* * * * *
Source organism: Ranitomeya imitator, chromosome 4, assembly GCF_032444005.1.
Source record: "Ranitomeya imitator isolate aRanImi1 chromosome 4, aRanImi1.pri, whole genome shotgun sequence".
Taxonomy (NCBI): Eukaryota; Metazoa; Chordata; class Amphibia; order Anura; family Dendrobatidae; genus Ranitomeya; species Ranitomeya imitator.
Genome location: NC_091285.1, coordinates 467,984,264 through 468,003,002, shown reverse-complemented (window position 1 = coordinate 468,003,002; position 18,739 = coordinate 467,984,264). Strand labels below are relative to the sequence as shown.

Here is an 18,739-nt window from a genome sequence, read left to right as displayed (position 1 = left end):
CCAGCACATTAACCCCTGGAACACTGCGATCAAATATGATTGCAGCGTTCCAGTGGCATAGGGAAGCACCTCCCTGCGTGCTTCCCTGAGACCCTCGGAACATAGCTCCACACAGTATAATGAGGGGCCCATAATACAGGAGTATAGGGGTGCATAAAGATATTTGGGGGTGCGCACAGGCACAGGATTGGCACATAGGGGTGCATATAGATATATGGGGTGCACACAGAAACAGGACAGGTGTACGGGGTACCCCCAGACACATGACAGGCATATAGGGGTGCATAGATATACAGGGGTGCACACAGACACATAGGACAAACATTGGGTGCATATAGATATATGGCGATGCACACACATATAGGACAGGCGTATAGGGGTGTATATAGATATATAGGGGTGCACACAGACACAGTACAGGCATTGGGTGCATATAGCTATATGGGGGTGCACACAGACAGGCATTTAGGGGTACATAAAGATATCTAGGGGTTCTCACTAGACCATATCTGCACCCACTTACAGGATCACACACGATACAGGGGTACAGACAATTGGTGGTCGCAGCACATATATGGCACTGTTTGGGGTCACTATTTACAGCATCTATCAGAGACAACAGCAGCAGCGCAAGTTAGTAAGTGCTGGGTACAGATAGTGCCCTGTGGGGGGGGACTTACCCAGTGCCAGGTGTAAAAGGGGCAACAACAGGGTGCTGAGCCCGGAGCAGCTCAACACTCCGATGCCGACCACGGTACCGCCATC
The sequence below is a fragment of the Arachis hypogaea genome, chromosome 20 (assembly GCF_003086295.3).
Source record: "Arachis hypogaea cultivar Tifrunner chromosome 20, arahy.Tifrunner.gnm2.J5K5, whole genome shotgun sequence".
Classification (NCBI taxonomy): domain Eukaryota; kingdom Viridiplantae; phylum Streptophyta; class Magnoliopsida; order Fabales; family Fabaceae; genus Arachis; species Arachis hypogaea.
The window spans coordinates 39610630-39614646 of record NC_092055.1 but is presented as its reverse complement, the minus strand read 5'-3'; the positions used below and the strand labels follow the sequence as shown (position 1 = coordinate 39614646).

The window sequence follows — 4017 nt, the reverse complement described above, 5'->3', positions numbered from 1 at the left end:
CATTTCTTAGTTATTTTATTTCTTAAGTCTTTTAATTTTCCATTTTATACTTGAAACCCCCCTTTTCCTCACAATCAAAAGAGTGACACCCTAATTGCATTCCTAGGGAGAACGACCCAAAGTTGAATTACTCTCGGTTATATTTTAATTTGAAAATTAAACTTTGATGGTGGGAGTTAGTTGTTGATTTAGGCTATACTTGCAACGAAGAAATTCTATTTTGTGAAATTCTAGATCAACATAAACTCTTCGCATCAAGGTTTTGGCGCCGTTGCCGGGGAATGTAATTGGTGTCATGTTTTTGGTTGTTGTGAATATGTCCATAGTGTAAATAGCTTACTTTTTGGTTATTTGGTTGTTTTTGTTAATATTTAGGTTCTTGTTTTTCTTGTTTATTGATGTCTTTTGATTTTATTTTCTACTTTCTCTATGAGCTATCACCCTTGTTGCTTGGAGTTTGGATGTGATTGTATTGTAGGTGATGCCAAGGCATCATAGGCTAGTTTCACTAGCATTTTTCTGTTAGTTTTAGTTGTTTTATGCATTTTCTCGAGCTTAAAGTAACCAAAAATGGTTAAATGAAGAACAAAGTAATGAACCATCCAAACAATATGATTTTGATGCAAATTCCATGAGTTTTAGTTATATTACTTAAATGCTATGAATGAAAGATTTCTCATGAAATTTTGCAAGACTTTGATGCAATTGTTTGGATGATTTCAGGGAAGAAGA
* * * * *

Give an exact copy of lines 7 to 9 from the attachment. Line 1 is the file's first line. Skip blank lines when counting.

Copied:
The sequence below is a fragment of the Arachis hypogaea genome, chromosome 20 (assembly GCF_003086295.3).
Source record: "Arachis hypogaea cultivar Tifrunner chromosome 20, arahy.Tifrunner.gnm2.J5K5, whole genome shotgun sequence".
Classification (NCBI taxonomy): domain Eukaryota; kingdom Viridiplantae; phylum Streptophyta; class Magnoliopsida; order Fabales; family Fabaceae; genus Arachis; species Arachis hypogaea.